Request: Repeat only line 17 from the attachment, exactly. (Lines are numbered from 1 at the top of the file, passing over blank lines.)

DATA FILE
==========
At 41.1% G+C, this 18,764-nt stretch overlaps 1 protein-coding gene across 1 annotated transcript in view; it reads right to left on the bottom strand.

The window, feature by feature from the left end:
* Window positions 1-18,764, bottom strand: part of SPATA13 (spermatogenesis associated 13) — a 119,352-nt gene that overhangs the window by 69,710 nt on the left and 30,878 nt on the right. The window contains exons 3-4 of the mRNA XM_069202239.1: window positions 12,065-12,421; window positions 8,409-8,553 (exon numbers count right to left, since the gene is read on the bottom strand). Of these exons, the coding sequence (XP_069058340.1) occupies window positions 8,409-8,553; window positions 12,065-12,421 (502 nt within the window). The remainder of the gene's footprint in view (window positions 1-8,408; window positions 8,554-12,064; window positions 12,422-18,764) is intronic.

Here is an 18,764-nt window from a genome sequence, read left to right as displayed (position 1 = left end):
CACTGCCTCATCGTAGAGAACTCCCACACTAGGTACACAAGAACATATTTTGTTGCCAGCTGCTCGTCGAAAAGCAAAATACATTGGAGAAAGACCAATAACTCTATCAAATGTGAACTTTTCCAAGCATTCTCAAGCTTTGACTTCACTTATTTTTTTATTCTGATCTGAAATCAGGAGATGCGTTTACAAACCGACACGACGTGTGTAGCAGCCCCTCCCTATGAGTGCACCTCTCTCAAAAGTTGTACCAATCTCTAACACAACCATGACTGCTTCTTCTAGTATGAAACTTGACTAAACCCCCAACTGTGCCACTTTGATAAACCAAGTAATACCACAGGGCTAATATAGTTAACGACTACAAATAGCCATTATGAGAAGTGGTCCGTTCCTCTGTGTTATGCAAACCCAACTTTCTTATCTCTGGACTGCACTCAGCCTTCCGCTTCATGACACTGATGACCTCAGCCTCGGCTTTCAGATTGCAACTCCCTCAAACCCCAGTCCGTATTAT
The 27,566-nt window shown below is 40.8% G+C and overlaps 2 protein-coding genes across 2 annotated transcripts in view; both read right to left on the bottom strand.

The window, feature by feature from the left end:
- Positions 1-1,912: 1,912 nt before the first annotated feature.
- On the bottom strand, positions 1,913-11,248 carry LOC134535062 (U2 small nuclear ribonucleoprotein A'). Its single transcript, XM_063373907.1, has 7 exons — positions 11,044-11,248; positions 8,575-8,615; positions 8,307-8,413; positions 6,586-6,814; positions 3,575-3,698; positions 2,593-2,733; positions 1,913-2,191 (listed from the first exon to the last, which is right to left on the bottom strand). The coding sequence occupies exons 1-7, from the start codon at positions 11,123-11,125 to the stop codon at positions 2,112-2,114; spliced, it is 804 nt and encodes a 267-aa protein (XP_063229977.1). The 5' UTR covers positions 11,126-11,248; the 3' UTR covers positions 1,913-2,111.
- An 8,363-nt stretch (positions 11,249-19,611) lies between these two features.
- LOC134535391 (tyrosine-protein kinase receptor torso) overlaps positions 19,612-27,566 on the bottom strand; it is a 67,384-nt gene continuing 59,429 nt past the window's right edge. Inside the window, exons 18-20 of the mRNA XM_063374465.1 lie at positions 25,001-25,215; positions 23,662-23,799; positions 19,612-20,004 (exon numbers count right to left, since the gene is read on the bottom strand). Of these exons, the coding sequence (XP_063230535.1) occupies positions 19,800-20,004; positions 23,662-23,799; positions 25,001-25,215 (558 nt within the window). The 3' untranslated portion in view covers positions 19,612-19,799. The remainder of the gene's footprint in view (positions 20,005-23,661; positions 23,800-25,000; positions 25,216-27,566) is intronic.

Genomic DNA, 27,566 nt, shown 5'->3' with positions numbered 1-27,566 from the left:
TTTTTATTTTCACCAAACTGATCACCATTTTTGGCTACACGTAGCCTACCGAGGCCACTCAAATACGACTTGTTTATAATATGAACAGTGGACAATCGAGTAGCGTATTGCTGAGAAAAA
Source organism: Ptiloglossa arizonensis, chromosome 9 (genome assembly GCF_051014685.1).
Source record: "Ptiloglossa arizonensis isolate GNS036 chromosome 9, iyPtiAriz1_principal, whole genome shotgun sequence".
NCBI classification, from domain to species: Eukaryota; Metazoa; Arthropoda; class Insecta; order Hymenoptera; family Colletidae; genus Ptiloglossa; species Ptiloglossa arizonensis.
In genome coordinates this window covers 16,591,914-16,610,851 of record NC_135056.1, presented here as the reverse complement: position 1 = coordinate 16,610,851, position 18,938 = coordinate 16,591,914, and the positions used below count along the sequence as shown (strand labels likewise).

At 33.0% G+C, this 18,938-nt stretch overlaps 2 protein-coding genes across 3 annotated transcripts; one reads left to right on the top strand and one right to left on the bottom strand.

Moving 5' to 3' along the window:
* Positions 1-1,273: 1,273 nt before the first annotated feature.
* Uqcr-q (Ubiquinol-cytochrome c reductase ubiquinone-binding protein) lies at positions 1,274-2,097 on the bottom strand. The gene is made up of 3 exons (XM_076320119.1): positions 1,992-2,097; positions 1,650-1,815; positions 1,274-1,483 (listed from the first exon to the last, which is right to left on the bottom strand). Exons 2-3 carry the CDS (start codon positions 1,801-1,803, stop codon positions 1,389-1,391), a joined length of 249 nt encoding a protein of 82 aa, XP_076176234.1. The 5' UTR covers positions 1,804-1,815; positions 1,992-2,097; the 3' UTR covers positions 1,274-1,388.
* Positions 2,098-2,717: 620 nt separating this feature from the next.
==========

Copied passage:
In genome coordinates this window covers 16,591,914-16,610,851 of record NC_135056.1, presented here as the reverse complement: position 1 = coordinate 16,610,851, position 18,938 = coordinate 16,591,914, and the positions used below count along the sequence as shown (strand labels likewise).